How Much Does Raw Meat Shrink When Cooked?

Article posted in: Diet & Nutrition
turkey or chicken legs on a table

Since portion control is an important aspect in maintaining a healthy diet and attaining your weight loss goals, it’s crucial that we know how much meat to consume. But knowing how much meat to cook and eat can be confusing when you consider that most meat shrinks during the cooking process. The amount varies depending on a few factors including type of meat, cooking temperature and protein content but generally speaking, beef, poultry and fish shrink about 25 percent when cooked. And while our Grocery Guide clearly lists meat portions in the PowerFuels section, these measurements detail how much cooked protein constitutes a serving, not how much raw meat you’ll need to yield that amount.

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Here are some basics to keep in mind when purchasing or preparing your meats, poultry and fish:

The Science

Meat shrinks due to its protein content. Consider the protein molecules the glue that holds the meat together, thus allowing it to keep its firm and springy texture. The protein strands work to trap the moisture in, but when heat is introduced during the cooking process, the protein molecules break apart, forcing the water out, and therefore shrinking the size of the meat.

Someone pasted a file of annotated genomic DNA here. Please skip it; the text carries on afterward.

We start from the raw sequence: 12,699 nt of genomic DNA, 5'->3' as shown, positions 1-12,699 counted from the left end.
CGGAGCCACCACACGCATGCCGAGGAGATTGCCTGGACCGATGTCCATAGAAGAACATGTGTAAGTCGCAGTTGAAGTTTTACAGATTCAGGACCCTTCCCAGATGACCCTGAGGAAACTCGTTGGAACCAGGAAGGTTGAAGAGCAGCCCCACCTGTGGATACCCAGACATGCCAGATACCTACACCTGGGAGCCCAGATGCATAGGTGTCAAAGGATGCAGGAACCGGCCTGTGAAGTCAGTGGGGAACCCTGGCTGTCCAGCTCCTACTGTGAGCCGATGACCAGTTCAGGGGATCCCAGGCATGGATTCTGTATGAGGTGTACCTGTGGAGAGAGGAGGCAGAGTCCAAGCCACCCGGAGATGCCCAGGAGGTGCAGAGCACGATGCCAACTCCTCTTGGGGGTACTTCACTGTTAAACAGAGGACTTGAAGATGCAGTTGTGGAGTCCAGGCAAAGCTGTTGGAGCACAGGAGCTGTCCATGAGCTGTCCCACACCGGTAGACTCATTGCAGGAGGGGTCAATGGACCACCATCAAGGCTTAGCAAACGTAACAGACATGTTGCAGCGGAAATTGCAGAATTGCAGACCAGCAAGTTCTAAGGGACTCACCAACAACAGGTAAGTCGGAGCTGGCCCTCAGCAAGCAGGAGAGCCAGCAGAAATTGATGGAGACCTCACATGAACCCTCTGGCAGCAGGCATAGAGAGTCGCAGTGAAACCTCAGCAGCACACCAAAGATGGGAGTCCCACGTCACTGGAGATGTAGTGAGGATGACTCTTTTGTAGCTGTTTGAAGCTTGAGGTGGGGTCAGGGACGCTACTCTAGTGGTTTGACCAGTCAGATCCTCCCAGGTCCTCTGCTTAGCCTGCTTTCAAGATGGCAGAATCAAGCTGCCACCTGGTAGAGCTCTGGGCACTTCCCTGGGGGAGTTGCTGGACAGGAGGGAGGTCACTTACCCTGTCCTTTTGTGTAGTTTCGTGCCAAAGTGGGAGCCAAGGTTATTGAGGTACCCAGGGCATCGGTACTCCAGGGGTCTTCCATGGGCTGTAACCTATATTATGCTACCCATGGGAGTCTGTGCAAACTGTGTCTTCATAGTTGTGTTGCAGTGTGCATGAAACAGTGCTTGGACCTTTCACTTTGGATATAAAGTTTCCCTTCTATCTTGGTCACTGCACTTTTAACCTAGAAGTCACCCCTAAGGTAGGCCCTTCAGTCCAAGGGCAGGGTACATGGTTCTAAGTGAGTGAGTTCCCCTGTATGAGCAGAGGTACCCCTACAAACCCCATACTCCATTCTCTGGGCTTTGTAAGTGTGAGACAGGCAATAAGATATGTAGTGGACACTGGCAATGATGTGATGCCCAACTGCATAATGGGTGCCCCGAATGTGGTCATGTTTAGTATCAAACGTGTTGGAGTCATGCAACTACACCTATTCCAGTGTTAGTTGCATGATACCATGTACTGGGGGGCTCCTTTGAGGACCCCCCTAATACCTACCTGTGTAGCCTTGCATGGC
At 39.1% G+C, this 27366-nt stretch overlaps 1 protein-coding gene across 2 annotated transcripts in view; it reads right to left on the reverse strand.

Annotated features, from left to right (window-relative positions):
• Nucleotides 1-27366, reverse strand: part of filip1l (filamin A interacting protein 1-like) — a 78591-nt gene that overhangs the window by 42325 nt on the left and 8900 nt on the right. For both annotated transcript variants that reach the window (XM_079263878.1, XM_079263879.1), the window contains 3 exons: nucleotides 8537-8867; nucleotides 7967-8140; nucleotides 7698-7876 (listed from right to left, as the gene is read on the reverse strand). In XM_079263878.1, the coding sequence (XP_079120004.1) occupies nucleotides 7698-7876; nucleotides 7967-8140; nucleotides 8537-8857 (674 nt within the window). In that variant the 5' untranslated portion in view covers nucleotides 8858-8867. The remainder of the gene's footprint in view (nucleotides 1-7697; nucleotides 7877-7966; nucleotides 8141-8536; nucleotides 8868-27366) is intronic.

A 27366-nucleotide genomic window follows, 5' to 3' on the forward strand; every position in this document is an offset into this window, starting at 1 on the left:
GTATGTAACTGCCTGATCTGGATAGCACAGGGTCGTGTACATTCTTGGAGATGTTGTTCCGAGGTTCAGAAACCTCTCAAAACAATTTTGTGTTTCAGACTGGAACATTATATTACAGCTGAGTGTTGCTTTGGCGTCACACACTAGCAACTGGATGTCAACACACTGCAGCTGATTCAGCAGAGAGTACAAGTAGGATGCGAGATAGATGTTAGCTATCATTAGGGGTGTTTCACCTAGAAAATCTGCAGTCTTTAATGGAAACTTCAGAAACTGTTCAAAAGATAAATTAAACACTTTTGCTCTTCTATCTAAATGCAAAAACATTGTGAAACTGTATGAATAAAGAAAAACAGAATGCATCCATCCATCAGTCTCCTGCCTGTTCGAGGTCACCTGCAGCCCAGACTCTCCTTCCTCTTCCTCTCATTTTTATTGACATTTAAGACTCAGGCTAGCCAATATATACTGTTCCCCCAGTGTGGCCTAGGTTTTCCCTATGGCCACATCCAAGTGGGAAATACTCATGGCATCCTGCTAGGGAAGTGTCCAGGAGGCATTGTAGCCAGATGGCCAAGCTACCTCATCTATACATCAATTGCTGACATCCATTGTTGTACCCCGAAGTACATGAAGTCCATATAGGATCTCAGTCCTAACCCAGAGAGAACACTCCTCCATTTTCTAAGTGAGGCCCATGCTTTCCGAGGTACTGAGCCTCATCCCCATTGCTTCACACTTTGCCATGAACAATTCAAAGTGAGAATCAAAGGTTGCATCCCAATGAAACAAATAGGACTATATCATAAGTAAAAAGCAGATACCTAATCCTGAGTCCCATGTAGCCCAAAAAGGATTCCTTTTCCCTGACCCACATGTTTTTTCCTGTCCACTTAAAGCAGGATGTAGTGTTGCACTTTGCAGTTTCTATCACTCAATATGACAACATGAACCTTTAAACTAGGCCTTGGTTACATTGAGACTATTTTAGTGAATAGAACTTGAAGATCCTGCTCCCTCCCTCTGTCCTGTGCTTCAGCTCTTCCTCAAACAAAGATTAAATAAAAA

The Variables

A few different factors can play a role in how much your meat shrinks. The cut of meat (think chicken thighs versus chicken wings) may determine how much moisture is lost. Cooking methods play a factor as well. Dry-cooking methods like roasting yield the most shrinkage. And lastly, with heat as the determinate factor in moisture loss, cooking your meat at a high temperature will lead the meat to shrink more quickly than if cooked at a slow, low temperature.

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The Stats

With 25 percent shrinkage as the guideline, a four-ounce boneless, skinless chicken breast will yield approximately three ounces of cooked meat. So, if you want to end up with four, four-ounce cooked burgers (16 ounces total), you will need to use 20 ounces (or 1.25 pounds) of raw meat.

Now armed with all the pertinent information, you can flex those mental-math skills on your next trip to the grocery store to get you on the road to a perfectly portioned protein fix.